Via The New York Times, written by Nate Chinen:
Paola Prestini, the creative and executive director of National Sawdust, stood in the space’s balcony one recent afternoon, looking over what would soon be a bustling concert hall. “The speakers just came in,” she said cheerfully, pointing at a rig hanging from the ceiling, still in its filmy protective covering. A geometric metal framework crisscrossed the room’s far wall, next to the hydraulic platforms that will make for a flexible stage.
National Sawdust, a nonprofit performance space, recording facility and creative hub in the shell of a century-old sawdust factory in Williamsburg, Brooklyn, opens on Oct. 1. It will be a significant addition to the musical landscape in New York — at least for a broadly defined constellation of artists working in the zone where compositional form, improvisational technique and global or technological savvy find ways to converge.
Founded by Kevin Dolan, a tax lawyer and amateur composer who contributed roughly $9 million to the project, National Sawdust has been in the works for years. (Its previous name was the Original Music Workshop.) Its centerpiece is an acoustically sealed theater, designed by the Brooklyn studio Bureau V with Arup, an engineering firm. A restaurant and lounge will be run by Patrick Connolly, a James Beard Award-winning chef.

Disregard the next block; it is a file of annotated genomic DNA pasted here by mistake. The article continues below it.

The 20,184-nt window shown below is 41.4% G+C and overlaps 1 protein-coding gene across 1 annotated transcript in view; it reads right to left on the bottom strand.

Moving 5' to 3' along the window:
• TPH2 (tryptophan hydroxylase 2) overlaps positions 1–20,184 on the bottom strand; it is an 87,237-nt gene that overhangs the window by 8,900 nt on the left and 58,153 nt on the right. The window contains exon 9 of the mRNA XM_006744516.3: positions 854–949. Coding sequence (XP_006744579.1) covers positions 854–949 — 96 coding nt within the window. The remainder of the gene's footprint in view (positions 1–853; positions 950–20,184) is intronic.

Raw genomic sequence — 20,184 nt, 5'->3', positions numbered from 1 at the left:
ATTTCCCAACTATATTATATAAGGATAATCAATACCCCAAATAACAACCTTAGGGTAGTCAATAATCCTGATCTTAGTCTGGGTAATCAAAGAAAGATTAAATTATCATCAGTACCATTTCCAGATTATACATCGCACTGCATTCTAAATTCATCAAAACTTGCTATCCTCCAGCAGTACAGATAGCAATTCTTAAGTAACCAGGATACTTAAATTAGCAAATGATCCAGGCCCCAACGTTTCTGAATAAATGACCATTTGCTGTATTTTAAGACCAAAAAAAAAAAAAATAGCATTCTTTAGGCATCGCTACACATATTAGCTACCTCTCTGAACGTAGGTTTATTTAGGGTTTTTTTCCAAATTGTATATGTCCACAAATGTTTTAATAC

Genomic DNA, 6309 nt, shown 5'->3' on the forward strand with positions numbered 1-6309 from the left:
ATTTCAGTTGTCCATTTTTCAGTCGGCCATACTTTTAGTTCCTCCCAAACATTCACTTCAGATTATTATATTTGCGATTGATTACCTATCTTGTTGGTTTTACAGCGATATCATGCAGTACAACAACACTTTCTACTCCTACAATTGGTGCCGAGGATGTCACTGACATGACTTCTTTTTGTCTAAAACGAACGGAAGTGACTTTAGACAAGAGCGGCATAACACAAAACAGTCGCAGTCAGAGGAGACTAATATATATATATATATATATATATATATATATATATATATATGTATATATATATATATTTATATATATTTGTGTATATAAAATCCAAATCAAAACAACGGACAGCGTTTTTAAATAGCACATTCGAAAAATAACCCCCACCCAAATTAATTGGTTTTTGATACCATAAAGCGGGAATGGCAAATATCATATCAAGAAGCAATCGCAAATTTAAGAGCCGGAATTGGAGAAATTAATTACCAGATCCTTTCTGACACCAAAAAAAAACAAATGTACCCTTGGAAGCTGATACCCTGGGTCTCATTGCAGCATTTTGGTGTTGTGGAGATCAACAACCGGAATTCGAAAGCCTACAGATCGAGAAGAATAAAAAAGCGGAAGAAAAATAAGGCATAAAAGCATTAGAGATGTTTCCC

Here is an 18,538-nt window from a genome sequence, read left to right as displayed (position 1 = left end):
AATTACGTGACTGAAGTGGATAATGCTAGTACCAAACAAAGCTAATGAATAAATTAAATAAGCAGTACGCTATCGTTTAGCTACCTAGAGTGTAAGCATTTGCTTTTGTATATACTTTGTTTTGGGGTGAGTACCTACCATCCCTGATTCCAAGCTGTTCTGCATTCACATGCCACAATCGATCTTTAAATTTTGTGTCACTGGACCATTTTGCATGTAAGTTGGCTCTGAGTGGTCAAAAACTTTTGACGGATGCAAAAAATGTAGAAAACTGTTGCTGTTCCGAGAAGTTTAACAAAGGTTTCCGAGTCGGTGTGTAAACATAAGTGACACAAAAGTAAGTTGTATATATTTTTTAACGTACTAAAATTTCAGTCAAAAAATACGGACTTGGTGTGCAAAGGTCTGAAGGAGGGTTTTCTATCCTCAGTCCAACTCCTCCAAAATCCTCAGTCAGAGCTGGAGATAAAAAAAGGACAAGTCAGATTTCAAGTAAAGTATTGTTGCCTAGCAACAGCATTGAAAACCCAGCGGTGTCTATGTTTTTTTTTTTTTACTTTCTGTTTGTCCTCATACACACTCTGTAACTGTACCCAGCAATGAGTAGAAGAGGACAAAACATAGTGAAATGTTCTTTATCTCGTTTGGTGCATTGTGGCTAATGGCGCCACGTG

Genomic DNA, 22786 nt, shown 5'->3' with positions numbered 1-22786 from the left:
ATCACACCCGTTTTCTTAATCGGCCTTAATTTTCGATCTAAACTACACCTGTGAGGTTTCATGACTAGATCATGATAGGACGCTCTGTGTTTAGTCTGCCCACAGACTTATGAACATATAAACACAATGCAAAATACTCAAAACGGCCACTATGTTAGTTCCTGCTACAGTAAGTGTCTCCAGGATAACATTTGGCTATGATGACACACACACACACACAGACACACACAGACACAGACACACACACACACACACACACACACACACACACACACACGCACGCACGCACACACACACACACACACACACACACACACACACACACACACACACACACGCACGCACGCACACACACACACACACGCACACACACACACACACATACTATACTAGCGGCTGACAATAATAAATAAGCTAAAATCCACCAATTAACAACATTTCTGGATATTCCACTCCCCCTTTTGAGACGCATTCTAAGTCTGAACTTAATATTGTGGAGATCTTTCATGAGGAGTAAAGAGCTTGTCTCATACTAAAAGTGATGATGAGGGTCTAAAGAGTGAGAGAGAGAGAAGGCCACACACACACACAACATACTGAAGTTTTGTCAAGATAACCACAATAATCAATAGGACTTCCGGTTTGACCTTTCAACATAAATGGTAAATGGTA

The primary mission of National Sawdust is the incubation of new works through commissions, artist residencies and in-kind services like rehearsal space. Its first month of programming will include festivals devoted to the composers Terry Riley (Oct. 3-5) and John Zorn (Oct. 9-10 and 30-31); a screening of the silent film “Nanook of the North,” with a live score by the Inuit throat singer Tanya Tagaq (Oct. 2); the flex dancer Reggie Gray, known as Regg Roc, with the performance artist Helga Davis (Oct. 13); the mezzo-soprano Alicia Hall Moran (Oct. 19); and the vocal shape-shifter Theo Bleckmann, with the John Hollenbeck Large Ensemble (Oct. 22).
“It’s essentially artists who have very, very strong identities,” said Ms. Prestini, a celebrated composer herself. “They are more than just great performers; they’re auteurs. They’re bringing forward a very specific perspective on their field — and an international perspective, really treating New York as a bridge to different cultures.”
National Sawdust has held performances throughout construction, and Ms. Prestini seemed unfazed by the apparent unfinished business on site. She was looking ahead to an opening-night program, “Discover the Space,” whose early show would include performances by Ms. Tagaq, Mr. Bleckmann, the mandolinist Chris Thile and the composer Nico Muhly.
The late show will include the steel pan player Andy Akiho, the poet Roger Bonair-Agard, the explosive art-pop band Cibo Matto and a special unannounced guest.
“I feel really ready,” Ms. Prestini said. “Even if there’ll be some kinks to work out, we’re ready.”